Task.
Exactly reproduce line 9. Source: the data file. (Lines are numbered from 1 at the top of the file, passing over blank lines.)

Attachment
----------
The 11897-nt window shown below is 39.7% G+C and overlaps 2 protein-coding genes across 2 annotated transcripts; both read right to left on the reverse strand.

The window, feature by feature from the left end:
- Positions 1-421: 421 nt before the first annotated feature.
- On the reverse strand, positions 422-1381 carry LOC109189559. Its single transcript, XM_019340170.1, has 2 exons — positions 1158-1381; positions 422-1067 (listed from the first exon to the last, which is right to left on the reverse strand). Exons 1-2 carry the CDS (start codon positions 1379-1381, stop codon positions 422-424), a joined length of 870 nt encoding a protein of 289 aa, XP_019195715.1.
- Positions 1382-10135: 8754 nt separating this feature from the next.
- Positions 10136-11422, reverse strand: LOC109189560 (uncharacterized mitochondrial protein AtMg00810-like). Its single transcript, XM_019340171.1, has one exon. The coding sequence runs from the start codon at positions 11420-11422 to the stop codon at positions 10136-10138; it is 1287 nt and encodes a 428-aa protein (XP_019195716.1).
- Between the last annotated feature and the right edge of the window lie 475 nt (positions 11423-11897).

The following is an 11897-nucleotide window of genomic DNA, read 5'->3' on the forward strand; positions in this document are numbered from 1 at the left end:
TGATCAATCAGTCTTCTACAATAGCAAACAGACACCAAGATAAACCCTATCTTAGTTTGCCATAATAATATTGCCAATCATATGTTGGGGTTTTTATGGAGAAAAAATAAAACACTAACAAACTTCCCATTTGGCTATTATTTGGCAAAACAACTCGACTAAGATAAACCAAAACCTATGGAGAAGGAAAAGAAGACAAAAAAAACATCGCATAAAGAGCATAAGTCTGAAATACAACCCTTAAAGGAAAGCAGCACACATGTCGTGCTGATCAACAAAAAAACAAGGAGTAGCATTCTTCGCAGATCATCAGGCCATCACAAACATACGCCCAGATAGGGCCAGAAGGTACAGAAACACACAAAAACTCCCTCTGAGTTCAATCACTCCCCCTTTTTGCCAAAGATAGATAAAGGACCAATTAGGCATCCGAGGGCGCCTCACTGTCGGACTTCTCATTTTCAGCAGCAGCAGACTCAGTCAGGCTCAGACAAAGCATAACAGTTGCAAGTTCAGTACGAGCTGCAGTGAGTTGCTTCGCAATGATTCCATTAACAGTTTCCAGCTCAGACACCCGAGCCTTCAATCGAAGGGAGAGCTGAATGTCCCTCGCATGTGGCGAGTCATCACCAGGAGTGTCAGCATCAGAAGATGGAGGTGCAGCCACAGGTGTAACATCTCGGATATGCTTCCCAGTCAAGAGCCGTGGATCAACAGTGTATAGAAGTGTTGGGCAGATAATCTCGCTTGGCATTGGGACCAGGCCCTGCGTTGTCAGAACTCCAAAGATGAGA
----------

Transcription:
TGATCAATCAGTCTTCTACAATAGCAAACAGACACCAAGATAAACCCTATCTTAGTTTGCCATAATAATATTGCCAATCATATGTTGGGGTTTTTATGGAGAAAAAATAAAACACTAACAAACTTCCCATTTGGCTATTATTTGGCAAAACAACTCGACTAAGATAAACCAAAACCTATGGAGAAGGAAAAGAAGACAAAAAAAACATCGCATAAAGAGCATAAGTCTGAAATACAACCCTTAAAGGAAAGCAGCACACATGTCGTGCTGATCAACAAAAAAACAAGGAGTAGCATTCTTCGCAGATCATCAGGCCATCACAAACATACGCCCAGATAGGGCCAGAAGGTACAGAAACACACAAAAACTCCCTCTGAGTTCAATCACTCCCCCTTTTTGCCAAAGATAGATAAAGGACCAATTAGGCATCCGAGGGCGCCTCACTGTCGGACTTCTCATTTTCAGCAGCAGCAGACTCAGTCAGGCTCAGACAAAGCATAACAGTTGCAAGTTCAGTACGAGCTGCAGTGAGTTGCTTCGCAATGATTCCATTAACAGTTTCCAGCTCAGACACCCGAGCCTTCAATCGAAGGGAGAGCTGAATGTCCCTCGCATGTGGCGAGTCATCACCAGGAGTGTCAGCATCAGAAGATGGAGGTGCAGCCACAGGTGTAACATCTCGGATATGCTTCCCAGTCAAGAGCCGTGGATCAACAGTGTATAGAAGTGTTGGGCAGATAATCTCGCTTGGCATTGGGACCAGGCCCTGCGTTGTCAGAACTCCAAAGATGAGA